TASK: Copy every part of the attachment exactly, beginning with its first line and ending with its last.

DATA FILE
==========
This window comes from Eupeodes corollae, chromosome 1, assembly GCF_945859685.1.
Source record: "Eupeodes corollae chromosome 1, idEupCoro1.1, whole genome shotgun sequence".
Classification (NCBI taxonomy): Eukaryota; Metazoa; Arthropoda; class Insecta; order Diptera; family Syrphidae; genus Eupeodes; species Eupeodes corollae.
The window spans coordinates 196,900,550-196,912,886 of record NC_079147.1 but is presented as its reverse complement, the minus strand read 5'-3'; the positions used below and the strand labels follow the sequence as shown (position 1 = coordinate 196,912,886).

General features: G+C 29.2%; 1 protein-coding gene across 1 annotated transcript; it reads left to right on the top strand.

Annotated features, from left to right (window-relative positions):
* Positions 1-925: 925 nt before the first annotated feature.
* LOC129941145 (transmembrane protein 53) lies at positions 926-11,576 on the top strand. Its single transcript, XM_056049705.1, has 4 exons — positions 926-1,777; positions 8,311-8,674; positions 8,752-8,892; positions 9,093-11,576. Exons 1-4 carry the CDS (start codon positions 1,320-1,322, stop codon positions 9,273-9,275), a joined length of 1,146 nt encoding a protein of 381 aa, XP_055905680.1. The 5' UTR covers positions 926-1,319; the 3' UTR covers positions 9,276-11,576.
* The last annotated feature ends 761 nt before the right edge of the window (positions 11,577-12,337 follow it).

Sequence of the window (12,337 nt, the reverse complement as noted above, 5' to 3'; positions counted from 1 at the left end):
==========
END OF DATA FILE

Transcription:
This window comes from Eupeodes corollae, chromosome 1, assembly GCF_945859685.1.
Source record: "Eupeodes corollae chromosome 1, idEupCoro1.1, whole genome shotgun sequence".
Classification (NCBI taxonomy): Eukaryota; Metazoa; Arthropoda; class Insecta; order Diptera; family Syrphidae; genus Eupeodes; species Eupeodes corollae.
The window spans coordinates 196,900,550-196,912,886 of record NC_079147.1 but is presented as its reverse complement, the minus strand read 5'-3'; the positions used below and the strand labels follow the sequence as shown (position 1 = coordinate 196,912,886).

General features: G+C 29.2%; 1 protein-coding gene across 1 annotated transcript; it reads left to right on the top strand.

Annotated features, from left to right (window-relative positions):
* Positions 1-925: 925 nt before the first annotated feature.
* LOC129941145 (transmembrane protein 53) lies at positions 926-11,576 on the top strand. Its single transcript, XM_056049705.1, has 4 exons — positions 926-1,777; positions 8,311-8,674; positions 8,752-8,892; positions 9,093-11,576. Exons 1-4 carry the CDS (start codon positions 1,320-1,322, stop codon positions 9,273-9,275), a joined length of 1,146 nt encoding a protein of 381 aa, XP_055905680.1. The 5' UTR covers positions 926-1,319; the 3' UTR covers positions 9,276-11,576.
* The last annotated feature ends 761 nt before the right edge of the window (positions 11,577-12,337 follow it).

Sequence of the window (12,337 nt, the reverse complement as noted above, 5' to 3'; positions counted from 1 at the left end):